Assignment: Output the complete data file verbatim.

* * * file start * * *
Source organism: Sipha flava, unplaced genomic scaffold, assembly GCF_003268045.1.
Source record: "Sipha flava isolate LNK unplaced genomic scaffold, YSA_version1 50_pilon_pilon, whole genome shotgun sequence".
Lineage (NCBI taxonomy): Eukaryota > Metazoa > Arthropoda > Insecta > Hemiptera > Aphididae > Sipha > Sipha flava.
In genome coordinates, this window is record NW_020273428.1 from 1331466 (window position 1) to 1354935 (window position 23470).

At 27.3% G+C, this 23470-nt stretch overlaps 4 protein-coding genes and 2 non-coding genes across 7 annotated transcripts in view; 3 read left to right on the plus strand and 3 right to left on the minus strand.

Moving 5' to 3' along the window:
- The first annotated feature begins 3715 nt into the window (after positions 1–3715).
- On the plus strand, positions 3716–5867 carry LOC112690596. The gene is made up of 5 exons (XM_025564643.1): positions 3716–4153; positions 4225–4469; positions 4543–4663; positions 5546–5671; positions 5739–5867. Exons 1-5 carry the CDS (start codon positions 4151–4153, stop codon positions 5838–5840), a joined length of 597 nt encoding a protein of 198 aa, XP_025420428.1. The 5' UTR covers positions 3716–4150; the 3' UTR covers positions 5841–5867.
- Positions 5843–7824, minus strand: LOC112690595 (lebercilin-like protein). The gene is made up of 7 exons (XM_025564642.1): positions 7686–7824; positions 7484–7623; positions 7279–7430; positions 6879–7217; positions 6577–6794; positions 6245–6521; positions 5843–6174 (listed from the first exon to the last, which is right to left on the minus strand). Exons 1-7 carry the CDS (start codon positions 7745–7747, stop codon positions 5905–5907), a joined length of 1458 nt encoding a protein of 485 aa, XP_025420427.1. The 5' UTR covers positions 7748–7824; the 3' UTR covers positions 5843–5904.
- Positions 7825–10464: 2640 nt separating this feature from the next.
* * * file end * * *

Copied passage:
Source organism: Sipha flava, unplaced genomic scaffold, assembly GCF_003268045.1.
Source record: "Sipha flava isolate LNK unplaced genomic scaffold, YSA_version1 50_pilon_pilon, whole genome shotgun sequence".
Lineage (NCBI taxonomy): Eukaryota > Metazoa > Arthropoda > Insecta > Hemiptera > Aphididae > Sipha > Sipha flava.
In genome coordinates, this window is record NW_020273428.1 from 1331466 (window position 1) to 1354935 (window position 23470).

At 27.3% G+C, this 23470-nt stretch overlaps 4 protein-coding genes and 2 non-coding genes across 7 annotated transcripts in view; 3 read left to right on the plus strand and 3 right to left on the minus strand.

Moving 5' to 3' along the window:
- The first annotated feature begins 3715 nt into the window (after positions 1–3715).
- On the plus strand, positions 3716–5867 carry LOC112690596. The gene is made up of 5 exons (XM_025564643.1): positions 3716–4153; positions 4225–4469; positions 4543–4663; positions 5546–5671; positions 5739–5867. Exons 1-5 carry the CDS (start codon positions 4151–4153, stop codon positions 5838–5840), a joined length of 597 nt encoding a protein of 198 aa, XP_025420428.1. The 5' UTR covers positions 3716–4150; the 3' UTR covers positions 5841–5867.
- Positions 5843–7824, minus strand: LOC112690595 (lebercilin-like protein). The gene is made up of 7 exons (XM_025564642.1): positions 7686–7824; positions 7484–7623; positions 7279–7430; positions 6879–7217; positions 6577–6794; positions 6245–6521; positions 5843–6174 (listed from the first exon to the last, which is right to left on the minus strand). Exons 1-7 carry the CDS (start codon positions 7745–7747, stop codon positions 5905–5907), a joined length of 1458 nt encoding a protein of 485 aa, XP_025420427.1. The 5' UTR covers positions 7748–7824; the 3' UTR covers positions 5843–5904.
- Positions 7825–10464: 2640 nt separating this feature from the next.